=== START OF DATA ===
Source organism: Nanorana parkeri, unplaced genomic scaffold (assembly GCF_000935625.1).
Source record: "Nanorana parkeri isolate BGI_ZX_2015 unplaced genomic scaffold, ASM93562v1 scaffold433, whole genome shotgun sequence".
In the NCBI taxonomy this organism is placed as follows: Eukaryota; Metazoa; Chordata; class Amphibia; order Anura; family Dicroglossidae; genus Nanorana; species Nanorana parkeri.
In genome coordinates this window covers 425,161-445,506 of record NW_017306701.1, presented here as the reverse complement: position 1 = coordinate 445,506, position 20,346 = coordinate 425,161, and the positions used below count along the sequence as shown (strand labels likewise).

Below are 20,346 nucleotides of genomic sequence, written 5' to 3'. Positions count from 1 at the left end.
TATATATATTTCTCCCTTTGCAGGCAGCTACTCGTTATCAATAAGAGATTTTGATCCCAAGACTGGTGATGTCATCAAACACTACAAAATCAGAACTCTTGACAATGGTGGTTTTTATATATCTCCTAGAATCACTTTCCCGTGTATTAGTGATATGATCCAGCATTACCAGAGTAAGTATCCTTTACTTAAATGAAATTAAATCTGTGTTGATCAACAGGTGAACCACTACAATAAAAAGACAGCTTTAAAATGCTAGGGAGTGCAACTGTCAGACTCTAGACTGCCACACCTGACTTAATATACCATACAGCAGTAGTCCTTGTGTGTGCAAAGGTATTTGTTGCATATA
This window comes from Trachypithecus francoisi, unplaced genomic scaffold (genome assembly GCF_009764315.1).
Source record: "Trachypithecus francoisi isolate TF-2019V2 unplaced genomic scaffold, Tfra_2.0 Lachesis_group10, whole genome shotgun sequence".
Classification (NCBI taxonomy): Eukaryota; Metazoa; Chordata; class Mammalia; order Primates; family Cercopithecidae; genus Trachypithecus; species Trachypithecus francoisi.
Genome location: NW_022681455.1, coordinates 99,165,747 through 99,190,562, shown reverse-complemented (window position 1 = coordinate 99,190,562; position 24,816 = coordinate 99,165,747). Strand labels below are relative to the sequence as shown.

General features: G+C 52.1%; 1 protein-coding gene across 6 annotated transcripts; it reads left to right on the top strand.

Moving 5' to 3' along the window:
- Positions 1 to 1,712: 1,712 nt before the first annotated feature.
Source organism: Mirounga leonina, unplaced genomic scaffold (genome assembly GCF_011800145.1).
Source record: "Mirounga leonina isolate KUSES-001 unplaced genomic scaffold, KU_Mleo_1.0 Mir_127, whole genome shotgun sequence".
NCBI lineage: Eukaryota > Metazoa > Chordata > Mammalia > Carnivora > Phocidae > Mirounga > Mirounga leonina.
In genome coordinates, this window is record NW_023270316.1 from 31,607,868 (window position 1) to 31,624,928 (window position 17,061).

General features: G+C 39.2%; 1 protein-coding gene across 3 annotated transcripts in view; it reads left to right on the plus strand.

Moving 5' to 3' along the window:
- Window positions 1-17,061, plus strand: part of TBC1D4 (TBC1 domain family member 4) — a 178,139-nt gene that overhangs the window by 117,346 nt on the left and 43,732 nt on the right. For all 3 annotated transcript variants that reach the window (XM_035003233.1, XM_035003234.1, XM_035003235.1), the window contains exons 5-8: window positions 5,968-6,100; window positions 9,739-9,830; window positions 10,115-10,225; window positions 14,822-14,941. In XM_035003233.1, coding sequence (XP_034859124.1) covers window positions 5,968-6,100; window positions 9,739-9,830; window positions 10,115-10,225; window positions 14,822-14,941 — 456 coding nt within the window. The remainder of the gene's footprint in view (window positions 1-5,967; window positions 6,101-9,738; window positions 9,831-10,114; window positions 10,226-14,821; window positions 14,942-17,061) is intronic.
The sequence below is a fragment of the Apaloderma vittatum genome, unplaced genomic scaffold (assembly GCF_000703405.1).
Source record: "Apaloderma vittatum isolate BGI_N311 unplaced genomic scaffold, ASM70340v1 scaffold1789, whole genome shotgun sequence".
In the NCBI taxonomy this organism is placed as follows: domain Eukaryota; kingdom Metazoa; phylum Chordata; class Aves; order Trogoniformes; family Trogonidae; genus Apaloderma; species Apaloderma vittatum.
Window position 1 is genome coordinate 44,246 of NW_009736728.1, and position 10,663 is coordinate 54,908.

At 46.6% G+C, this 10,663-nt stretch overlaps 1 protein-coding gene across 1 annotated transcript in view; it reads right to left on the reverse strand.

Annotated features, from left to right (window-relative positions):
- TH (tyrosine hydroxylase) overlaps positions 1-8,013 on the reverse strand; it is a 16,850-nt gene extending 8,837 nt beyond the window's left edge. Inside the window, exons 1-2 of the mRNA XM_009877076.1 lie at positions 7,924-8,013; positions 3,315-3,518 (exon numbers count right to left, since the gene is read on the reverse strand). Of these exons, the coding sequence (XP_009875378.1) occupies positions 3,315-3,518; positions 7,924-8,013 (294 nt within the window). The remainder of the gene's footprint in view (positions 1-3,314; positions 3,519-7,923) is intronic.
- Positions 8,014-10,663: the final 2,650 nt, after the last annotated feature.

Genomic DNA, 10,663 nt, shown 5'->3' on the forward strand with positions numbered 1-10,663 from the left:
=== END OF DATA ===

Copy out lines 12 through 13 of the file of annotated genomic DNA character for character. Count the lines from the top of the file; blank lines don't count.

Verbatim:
Moving 5' to 3' along the window:
- Positions 1 to 1,712: 1,712 nt before the first annotated feature.